“Dealing with the Inevitable: Poor Performance” by Carlos Benito

As smart as we may be, as hard as we may work, and as much as we may try, we will inevitably face academic failure. As much as we try to avoid it, at some point all of us sit alone, staring down a low grade that will keep us up at night. So, as dedicated UD students working towards a successful future, what can we do about it?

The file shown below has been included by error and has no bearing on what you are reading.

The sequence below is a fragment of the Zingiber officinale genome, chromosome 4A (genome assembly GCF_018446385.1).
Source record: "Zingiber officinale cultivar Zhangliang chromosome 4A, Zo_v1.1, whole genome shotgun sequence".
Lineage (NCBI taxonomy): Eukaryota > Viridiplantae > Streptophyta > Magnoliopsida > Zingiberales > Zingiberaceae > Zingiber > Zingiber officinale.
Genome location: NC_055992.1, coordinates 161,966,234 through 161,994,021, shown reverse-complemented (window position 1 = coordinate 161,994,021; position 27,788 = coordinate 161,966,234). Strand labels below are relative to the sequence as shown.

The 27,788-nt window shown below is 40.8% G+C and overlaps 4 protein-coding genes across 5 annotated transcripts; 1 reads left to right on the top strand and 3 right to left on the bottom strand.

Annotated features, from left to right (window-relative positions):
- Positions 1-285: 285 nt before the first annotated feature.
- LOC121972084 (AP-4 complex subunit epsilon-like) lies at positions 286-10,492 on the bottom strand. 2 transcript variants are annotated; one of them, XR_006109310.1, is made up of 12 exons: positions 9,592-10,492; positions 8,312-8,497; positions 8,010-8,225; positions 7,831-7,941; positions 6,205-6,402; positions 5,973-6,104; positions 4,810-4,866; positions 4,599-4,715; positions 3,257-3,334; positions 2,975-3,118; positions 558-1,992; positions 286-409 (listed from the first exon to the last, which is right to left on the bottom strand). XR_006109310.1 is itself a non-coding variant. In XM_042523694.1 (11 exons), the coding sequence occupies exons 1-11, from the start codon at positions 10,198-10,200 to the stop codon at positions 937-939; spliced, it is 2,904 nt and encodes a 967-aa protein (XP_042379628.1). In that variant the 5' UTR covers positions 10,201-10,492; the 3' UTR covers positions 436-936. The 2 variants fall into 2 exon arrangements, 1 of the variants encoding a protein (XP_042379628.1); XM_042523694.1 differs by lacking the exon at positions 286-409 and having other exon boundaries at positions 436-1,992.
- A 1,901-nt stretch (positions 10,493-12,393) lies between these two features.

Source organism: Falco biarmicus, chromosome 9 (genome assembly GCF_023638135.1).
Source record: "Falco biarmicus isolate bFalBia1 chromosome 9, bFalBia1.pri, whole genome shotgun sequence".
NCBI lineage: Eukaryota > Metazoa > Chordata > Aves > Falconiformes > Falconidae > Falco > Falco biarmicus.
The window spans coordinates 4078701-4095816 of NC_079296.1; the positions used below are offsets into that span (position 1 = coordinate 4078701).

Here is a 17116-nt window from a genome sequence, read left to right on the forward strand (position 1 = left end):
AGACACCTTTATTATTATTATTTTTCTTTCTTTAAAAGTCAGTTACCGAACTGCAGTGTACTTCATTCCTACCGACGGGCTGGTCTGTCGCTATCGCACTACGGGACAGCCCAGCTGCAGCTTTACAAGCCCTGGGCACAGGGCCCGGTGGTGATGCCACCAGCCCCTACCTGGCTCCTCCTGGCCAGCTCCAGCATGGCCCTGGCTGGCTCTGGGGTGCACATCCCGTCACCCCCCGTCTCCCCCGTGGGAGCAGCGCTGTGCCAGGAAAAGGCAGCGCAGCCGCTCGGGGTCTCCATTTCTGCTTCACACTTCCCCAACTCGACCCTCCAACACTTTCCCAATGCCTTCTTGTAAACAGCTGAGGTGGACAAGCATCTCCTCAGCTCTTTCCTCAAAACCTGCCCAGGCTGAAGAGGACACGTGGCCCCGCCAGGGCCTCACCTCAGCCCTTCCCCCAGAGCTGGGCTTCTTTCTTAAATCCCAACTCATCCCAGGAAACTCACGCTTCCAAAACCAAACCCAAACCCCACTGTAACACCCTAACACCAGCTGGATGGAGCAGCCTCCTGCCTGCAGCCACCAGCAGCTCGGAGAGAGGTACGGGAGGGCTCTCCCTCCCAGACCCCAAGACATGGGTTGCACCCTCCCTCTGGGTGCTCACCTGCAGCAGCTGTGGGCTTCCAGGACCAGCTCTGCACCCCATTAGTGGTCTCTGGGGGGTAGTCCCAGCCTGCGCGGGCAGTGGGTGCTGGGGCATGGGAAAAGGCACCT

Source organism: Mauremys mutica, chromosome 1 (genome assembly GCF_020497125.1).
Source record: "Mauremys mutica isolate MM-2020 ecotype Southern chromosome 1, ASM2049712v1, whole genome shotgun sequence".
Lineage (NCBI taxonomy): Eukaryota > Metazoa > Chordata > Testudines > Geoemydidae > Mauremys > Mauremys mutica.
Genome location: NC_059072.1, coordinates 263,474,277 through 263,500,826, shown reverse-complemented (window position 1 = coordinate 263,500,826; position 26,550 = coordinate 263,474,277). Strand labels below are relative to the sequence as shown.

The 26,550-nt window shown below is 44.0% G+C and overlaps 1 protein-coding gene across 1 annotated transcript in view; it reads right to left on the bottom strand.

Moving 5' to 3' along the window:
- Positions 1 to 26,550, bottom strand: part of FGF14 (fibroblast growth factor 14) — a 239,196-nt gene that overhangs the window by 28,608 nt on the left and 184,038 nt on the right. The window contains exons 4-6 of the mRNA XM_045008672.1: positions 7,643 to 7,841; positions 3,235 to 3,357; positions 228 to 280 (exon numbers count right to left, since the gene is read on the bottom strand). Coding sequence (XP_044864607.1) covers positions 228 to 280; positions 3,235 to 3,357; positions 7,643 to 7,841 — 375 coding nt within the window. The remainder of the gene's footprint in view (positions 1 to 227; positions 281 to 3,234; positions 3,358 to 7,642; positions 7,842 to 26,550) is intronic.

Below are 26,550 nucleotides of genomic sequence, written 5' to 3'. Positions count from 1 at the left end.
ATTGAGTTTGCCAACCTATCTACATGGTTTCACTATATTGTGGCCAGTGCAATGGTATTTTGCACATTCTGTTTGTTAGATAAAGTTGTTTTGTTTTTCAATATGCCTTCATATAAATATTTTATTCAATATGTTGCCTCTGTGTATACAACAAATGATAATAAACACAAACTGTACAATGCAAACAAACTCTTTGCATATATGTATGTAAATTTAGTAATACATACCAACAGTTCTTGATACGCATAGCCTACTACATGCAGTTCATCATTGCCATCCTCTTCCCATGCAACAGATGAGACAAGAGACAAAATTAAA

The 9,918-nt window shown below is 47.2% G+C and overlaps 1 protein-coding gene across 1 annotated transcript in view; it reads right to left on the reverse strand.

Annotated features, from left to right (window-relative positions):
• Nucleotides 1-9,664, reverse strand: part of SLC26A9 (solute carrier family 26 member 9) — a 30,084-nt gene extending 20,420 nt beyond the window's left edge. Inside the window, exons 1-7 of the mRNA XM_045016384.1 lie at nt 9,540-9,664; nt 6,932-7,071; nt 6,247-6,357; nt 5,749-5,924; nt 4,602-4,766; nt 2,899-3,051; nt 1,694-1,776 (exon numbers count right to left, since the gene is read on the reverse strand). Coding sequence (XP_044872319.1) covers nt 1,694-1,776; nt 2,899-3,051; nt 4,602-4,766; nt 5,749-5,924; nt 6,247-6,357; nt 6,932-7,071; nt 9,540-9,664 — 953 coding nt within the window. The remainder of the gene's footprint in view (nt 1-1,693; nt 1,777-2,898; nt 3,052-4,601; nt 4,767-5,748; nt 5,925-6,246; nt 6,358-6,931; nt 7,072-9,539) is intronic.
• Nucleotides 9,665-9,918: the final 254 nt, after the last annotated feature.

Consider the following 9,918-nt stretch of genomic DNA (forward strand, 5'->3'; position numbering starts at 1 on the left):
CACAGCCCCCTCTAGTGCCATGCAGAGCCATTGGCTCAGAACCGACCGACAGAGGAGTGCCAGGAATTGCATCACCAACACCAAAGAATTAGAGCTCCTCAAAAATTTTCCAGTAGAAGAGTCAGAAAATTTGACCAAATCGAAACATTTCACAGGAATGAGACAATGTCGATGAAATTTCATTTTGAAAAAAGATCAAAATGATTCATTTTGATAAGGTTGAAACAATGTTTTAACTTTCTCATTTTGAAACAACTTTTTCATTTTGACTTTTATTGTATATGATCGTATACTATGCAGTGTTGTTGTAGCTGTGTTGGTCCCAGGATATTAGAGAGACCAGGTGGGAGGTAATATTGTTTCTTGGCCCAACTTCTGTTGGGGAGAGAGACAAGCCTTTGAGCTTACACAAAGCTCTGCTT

The first priority is to try and prevent this scenario from ever happening in the first place. Studying every week day, going to office hours or emailing questions to professors and TA’s when something is not understood are your sure fire ways of trying to prevent this from happening. However, sometimes your classes throw that complete curveball. The exam almost exclusively covered topics that were not stressed in class or were not even covered. The exam is way too long for the time given or questions are not worded clearly. These are things that we, as students, cannot control. However, as humans, we can adapt to these sorts of hectic settings as best we can. After the first exam, we all start to get a sense of how the class is run, the wording style of the professor and what their priorities are. These intuitions are your first defense against a bad grade, however they are just that, patterns that could be broken anytime the professor wishes and therefore cannot be fully relied on.